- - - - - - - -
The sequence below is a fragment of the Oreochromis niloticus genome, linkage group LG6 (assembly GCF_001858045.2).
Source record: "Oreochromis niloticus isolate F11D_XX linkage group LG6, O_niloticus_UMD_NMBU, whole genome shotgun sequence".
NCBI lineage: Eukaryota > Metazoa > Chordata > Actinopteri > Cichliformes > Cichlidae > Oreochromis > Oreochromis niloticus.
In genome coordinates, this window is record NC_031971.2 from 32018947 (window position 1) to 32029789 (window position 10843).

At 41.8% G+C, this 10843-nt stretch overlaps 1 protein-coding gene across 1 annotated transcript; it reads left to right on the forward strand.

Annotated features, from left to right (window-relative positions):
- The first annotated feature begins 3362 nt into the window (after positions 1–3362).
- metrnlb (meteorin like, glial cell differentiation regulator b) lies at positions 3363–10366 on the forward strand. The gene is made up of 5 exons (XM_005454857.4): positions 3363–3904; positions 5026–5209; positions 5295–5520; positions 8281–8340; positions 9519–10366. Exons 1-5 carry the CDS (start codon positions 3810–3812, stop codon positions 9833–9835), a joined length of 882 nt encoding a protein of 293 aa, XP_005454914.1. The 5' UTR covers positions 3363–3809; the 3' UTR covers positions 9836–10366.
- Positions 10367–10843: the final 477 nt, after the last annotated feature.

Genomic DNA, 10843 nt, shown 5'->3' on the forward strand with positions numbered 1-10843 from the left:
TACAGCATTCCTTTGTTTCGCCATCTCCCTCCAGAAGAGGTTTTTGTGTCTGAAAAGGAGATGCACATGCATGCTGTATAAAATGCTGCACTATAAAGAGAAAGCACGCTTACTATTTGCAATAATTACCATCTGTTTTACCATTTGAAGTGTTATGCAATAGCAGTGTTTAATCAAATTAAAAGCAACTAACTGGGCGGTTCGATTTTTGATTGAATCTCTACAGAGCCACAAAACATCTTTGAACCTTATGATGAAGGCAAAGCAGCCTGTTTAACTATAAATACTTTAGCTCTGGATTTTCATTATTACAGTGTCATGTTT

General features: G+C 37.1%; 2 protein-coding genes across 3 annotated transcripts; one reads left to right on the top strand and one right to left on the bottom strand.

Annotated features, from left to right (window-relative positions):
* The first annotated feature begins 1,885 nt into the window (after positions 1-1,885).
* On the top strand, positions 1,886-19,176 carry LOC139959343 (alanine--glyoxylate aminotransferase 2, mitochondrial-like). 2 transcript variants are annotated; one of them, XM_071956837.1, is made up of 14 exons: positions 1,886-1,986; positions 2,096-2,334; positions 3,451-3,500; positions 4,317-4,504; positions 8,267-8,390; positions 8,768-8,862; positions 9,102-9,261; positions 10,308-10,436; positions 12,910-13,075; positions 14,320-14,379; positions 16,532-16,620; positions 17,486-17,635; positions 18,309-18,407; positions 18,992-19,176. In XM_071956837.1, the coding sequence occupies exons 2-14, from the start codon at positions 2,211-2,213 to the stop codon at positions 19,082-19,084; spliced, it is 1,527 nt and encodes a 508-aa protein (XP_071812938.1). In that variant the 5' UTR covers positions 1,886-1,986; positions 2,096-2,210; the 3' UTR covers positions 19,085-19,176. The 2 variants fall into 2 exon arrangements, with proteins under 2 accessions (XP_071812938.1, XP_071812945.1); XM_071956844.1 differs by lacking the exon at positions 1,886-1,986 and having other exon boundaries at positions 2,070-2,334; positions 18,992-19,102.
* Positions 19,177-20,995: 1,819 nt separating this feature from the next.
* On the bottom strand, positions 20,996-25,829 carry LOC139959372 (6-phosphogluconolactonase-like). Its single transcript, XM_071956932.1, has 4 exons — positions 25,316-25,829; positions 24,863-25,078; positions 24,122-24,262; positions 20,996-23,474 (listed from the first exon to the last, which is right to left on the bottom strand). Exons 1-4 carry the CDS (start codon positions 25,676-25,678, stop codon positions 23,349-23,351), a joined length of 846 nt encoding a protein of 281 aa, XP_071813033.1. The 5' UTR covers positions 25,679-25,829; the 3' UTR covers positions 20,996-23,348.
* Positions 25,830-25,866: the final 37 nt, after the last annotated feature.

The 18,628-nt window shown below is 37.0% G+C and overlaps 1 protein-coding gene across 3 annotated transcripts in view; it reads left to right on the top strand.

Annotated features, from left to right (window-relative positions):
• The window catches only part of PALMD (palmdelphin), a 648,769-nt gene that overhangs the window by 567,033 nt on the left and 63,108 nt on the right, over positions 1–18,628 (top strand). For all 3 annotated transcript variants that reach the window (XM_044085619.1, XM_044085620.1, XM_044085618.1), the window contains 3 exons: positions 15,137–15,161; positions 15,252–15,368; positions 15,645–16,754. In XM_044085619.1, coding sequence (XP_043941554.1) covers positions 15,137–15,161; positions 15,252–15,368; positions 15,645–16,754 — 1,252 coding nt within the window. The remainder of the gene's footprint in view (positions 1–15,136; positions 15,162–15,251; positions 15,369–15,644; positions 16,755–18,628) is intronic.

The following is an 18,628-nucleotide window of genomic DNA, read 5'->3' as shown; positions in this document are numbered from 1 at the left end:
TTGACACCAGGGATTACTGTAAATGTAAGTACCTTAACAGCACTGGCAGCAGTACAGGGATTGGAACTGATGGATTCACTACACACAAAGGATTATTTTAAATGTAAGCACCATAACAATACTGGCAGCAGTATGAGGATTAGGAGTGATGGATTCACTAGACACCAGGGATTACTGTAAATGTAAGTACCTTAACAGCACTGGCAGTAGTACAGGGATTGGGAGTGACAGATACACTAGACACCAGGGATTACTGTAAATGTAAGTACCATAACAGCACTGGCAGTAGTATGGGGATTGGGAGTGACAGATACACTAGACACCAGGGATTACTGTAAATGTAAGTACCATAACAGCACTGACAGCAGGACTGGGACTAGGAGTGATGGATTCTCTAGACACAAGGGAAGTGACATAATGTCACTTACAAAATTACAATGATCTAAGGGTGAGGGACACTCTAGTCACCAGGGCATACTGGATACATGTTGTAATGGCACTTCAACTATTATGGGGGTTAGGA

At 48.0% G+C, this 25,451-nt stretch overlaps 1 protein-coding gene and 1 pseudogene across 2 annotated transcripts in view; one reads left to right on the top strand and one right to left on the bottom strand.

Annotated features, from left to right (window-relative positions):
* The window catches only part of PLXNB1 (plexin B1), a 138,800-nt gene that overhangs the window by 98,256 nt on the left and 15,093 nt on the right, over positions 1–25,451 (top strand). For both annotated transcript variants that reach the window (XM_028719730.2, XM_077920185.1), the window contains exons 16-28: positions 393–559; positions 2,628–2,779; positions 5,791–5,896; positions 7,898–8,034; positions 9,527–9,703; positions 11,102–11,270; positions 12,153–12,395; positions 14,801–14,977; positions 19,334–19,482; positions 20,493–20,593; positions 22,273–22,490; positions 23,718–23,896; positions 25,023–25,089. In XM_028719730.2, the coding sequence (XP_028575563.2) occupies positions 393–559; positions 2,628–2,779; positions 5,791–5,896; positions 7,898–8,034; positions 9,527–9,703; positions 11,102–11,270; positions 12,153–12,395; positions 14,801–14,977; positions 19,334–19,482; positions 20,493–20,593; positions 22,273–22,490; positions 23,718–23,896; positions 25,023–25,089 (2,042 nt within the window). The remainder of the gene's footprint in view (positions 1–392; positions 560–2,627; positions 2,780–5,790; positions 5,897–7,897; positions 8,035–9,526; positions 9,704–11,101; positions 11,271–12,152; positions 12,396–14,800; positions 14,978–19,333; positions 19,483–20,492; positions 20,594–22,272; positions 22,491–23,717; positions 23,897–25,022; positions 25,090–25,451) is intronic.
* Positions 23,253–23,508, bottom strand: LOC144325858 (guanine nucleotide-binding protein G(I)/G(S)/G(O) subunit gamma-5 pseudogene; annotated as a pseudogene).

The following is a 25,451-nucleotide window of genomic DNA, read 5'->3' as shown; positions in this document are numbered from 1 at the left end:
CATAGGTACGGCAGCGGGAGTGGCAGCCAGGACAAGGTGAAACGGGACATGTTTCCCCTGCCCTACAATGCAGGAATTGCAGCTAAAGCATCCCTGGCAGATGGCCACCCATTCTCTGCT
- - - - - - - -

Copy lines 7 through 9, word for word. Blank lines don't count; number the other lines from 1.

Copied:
- The first annotated feature begins 3362 nt into the window (after positions 1–3362).
- metrnlb (meteorin like, glial cell differentiation regulator b) lies at positions 3363–10366 on the forward strand. The gene is made up of 5 exons (XM_005454857.4): positions 3363–3904; positions 5026–5209; positions 5295–5520; positions 8281–8340; positions 9519–10366. Exons 1-5 carry the CDS (start codon positions 3810–3812, stop codon positions 9833–9835), a joined length of 882 nt encoding a protein of 293 aa, XP_005454914.1. The 5' UTR covers positions 3363–3809; the 3' UTR covers positions 9836–10366.
- Positions 10367–10843: the final 477 nt, after the last annotated feature.